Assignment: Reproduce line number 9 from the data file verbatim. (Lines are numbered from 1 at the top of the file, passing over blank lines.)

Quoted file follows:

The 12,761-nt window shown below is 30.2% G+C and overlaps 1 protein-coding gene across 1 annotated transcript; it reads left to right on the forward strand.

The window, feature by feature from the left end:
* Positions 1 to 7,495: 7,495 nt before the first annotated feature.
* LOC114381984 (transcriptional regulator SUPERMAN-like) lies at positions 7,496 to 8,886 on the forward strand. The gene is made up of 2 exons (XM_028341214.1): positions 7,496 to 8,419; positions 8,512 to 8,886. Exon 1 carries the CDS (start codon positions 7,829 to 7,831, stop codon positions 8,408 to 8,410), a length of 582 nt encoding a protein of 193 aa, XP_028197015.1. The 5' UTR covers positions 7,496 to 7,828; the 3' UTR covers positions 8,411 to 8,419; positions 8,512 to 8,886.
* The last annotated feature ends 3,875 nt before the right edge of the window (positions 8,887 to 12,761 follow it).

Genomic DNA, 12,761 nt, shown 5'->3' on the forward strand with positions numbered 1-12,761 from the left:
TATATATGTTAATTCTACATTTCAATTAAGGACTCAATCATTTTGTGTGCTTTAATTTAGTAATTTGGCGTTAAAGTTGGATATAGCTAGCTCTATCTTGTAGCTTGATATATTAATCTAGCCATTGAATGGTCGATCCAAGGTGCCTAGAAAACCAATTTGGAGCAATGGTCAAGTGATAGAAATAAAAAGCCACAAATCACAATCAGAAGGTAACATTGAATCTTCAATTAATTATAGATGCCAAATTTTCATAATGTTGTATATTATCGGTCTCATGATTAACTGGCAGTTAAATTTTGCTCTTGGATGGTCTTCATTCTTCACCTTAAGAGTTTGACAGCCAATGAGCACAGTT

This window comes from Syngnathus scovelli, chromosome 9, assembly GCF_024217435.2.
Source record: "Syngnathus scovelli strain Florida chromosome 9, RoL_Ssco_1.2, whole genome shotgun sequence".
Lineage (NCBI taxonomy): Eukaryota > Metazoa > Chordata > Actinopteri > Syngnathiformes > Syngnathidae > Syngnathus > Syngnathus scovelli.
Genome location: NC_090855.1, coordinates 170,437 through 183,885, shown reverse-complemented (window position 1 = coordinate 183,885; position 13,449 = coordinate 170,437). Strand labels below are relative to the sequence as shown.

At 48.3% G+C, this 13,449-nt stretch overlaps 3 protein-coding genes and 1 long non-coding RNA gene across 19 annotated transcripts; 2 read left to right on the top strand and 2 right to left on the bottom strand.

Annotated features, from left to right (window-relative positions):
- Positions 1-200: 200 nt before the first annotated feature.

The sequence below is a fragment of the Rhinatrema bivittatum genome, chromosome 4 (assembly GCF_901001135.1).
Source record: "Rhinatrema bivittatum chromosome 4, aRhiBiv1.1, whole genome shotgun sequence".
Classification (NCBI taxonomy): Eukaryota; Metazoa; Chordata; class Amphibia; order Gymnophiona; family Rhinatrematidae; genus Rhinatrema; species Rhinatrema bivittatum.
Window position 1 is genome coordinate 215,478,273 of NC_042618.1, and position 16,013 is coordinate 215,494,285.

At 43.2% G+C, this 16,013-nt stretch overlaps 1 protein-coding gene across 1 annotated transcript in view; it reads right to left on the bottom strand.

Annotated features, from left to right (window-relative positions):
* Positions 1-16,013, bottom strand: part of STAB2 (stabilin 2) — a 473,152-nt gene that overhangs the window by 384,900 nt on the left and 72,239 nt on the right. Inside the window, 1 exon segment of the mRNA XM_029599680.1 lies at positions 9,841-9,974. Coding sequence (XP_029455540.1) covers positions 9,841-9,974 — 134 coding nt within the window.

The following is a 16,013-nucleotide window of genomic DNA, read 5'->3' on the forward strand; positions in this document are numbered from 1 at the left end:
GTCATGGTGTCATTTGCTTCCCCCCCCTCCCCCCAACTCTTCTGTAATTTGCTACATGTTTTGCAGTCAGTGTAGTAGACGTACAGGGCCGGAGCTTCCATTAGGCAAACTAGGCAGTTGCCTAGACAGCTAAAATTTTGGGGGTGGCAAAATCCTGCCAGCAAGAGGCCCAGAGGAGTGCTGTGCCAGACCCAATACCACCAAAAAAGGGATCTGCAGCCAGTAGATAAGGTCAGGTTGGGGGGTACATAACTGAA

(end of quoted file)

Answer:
Source record: "Syngnathus scovelli strain Florida chromosome 9, RoL_Ssco_1.2, whole genome shotgun sequence".